The maker movement, green schools and global learning are right up our progressive philosophical alley.
In his April 2009 address to the National Academy of Sciences, President Obama implored the assembly, “…to think about new and creative ways to engage young people in science and engineering, whether it’s science festivals, robotics competitions, fairs that encourage young people to create and build and invent – to be makers of things, not just consumers of things.” This past fall, Park Day School held its first mini-maker faire along with the dawning of a “mini maker movement” here at Park. I see the confluence between this movement and the goals of the president. Dale Dougherty, the founder of the Maker Faire Festivals describes makers as people who “look at things differently and who just might spark the next generation of scientists, engineers, and makers.” In a progressive school we want to encourage tinkering, creating and learning by discovery. A committee of staff and parents are busily crafting a vision for a campus Maker Center, hopefully to be opened next fall.
That Park Day School has become a green school is quite an understatement. Other schools have been calling us to discover all that we have accomplished over the past few years, and to visit the campus. From being named Oakland’s first Alameda County Green School, to the blossoming of our Learning Garden program, the campus is alive with new opportunities for student involvement and learning. The expanded campus has opened many new possibilities. During a recent work party, volunteers worked hard on the mini farm and the pizza garden…chickens are not far behind!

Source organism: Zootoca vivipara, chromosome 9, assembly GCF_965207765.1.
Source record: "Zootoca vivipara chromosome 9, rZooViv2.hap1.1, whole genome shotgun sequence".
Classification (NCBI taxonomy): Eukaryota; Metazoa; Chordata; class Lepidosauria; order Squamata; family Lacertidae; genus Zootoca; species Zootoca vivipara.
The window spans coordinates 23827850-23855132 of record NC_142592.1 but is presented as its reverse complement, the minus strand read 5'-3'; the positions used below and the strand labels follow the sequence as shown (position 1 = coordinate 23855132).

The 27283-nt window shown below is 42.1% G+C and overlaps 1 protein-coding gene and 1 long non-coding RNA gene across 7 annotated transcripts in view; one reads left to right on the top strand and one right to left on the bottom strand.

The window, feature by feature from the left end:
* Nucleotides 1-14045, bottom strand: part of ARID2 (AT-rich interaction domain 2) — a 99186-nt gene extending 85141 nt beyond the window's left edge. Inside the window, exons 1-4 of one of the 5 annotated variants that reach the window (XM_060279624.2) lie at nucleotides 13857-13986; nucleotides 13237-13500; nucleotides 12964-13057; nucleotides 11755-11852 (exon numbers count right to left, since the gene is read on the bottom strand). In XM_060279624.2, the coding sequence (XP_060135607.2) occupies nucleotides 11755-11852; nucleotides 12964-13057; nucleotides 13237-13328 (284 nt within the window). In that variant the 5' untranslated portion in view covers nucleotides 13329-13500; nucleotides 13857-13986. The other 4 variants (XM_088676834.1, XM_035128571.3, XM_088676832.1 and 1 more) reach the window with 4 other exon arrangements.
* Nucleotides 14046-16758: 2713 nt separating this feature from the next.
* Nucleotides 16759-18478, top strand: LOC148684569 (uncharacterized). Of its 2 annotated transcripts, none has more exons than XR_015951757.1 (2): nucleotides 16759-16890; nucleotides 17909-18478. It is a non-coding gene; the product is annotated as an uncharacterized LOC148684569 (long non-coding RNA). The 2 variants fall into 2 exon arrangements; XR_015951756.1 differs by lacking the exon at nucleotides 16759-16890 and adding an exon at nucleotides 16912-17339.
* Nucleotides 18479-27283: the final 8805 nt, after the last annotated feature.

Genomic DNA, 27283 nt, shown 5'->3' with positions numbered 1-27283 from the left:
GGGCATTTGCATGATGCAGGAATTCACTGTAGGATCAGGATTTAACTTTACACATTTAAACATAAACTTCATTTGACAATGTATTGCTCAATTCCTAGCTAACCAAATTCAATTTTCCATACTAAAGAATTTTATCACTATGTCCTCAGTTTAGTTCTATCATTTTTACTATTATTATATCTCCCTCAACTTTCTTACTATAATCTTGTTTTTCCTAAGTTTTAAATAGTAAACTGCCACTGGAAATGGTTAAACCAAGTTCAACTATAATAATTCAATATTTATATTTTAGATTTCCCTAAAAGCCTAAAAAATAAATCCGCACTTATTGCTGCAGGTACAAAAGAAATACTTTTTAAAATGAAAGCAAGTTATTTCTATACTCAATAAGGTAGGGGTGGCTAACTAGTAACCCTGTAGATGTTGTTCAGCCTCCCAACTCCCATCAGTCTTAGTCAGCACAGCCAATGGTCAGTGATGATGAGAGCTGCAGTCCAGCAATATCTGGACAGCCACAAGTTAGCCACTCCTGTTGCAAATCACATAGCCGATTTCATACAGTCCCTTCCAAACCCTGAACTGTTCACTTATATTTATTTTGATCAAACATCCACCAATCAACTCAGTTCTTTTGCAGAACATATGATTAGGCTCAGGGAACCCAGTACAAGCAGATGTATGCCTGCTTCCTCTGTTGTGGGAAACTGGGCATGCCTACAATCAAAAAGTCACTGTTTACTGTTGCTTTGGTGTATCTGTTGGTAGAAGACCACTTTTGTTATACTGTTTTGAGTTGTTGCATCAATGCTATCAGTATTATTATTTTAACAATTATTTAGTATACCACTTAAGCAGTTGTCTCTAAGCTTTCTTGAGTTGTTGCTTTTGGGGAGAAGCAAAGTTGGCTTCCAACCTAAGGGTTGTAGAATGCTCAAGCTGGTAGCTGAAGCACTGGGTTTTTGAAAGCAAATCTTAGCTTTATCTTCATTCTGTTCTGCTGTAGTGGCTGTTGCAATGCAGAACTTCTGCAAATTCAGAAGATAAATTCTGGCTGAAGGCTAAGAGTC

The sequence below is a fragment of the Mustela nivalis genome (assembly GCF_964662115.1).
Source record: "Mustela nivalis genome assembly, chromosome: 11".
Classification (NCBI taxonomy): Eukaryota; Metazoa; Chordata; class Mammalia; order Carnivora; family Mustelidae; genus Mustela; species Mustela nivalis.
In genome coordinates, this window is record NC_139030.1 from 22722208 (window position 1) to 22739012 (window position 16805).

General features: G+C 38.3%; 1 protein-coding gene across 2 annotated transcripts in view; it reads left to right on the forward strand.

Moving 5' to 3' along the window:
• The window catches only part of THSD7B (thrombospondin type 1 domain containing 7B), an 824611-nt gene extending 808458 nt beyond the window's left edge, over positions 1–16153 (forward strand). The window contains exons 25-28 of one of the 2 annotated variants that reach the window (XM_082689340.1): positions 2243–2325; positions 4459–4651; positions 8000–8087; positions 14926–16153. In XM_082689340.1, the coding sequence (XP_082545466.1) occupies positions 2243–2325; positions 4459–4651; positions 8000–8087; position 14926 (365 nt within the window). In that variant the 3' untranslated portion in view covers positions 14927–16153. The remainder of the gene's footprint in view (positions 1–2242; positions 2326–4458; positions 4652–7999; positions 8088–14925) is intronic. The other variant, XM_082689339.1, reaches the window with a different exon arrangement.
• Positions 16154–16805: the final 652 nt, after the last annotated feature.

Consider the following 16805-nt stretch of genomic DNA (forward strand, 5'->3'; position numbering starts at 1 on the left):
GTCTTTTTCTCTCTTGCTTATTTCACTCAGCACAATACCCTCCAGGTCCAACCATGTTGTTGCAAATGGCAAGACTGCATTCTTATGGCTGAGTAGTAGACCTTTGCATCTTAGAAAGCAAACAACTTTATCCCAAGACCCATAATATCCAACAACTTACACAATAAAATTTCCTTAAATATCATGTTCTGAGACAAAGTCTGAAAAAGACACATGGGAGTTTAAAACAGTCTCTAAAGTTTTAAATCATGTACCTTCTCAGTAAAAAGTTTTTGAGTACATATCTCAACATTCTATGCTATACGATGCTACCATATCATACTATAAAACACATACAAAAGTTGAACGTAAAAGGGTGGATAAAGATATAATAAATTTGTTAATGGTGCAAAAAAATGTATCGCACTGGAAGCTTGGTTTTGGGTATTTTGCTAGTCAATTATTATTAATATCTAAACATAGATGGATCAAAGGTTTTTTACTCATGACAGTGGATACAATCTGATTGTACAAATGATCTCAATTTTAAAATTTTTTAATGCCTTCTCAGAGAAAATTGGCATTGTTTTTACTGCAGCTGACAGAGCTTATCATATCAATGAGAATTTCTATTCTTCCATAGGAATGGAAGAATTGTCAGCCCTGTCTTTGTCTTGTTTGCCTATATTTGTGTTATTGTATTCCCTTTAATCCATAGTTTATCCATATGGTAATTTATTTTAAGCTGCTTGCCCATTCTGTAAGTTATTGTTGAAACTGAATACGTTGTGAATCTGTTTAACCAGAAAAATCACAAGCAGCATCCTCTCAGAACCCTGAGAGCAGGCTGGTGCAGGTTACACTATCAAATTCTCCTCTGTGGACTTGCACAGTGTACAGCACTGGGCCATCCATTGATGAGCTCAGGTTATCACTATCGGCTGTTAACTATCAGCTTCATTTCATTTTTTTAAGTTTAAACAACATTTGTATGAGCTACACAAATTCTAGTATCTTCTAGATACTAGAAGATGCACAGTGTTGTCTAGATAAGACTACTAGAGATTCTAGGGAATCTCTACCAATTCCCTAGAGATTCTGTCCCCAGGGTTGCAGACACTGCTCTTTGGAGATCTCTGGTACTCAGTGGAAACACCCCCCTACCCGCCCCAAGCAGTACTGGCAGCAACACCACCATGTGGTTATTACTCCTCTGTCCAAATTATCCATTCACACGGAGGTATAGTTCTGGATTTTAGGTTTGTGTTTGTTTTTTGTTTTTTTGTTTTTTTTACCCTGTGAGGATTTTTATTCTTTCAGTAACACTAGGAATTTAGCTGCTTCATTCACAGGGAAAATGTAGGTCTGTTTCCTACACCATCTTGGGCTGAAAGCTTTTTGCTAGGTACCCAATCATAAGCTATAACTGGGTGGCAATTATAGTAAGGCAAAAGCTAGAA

The idea of global education is to hold the vision that curriculum and learning is international in its scope and that schools should be cultivating among the students responsible citizenship in a one-world environment. Our emphasis on multi-cultural education over the years has certainly positioned us well to pursue these goals. Park’s Children Without Borders magazine project is a perfect example of bridging relationships across international borders, as the children from Park build a partnership with students from the Ramallah Friends School. First graders who knitted scarves for villagers in Afghanistan were instantly able to see digital photographs of the individuals who received their scarves. The innovative technologies that we are discovering will certainly help advance this part of the program.
The mindful schools movement is taking public and independent schools around the country by quiet storm. Of course, Mindful Schools was started at Park Day School and most of the teachers on campus incorporate mindfulness into their daily classroom routines. Teaching children mindfulness encourages students to purposefully bring attention and awareness to their present experience. The practice has helped improve classroom climate, student focus and concentration, increase a sense of calm and become more skillful in challenging situation.
In 1917, Caroline Pratt, who founded the City and Country School in New York City, one of the historically progressive schools, wrote: “We aim to attempt the revision of school practice from the ground up, by discarding at the beginning of our work all the traditional preconceptions that govern the standard practice of the schools today.” I often invoke this quote for inspiration as I realize the job of a progressive educator is to question the status quo in pursuit of a holistic and humanitarian education for the children of the world.
Ms. Pratt’s words were never more apt as we explore and experience the changing face of education in 2011. That vision of a sunny Tuesday morning, may be closer at hand than we realize. It is our responsibility to make it happen.